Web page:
For most people, the Bobcat is probably the most easily identified cat in the Pacific Northwest. Although its fur color can change from individual to individual or according to season, they are typically dark tan or gray. There are often dark streaks on the back and legs, although these too can vary according to specimen. The tail is stub-like and usually tipped in black. The most identifiable characteristic is the face. Large tufts of fur that extend in front of the ears and from the cheeks give the cat’s face a large, distinctive contour. This striking, intelligent look makes the Bobcat are a favorite subject for wildlife photographers. Although a different species from the Canada Lynx, they look very similar. These medium-sized predators are active during the twilight hours, usually roaming a well-established territory in search of small mammals, birds, fish and insects.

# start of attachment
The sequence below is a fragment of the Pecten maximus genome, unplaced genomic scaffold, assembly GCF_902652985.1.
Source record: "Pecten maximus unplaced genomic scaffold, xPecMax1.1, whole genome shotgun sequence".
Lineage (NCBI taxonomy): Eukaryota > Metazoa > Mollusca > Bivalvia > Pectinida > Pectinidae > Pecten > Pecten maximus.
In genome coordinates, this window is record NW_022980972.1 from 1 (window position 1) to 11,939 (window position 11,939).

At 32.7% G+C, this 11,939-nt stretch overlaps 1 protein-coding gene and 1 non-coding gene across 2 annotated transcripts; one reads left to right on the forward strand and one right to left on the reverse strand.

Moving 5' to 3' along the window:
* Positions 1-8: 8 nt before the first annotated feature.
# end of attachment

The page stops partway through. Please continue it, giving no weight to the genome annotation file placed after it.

Their versatile diet has helped the Bobcat survive in North America, despite being heavily hunted by people in generations past. Their survivability is also aided by a natural shyness and innate ability to remain unseen by potential enemies. Unlike the other common mid-sized predator on the coast, the Coyote, Bobcats are reluctant to approach inhabited areas although they will occasionally feed on livestock or domesticated pets if the opportunity presents itself.
The Bobcat prefers to live in forest and woodlands. Along the Oregon Coast, they are more typically spotted in the upland areas although they can stray into bays or estuaries where birdlife is plentiful. When human habitation abuts a wild area, Bobcats can be spotted in back yards, golf courses or other outdoor areas.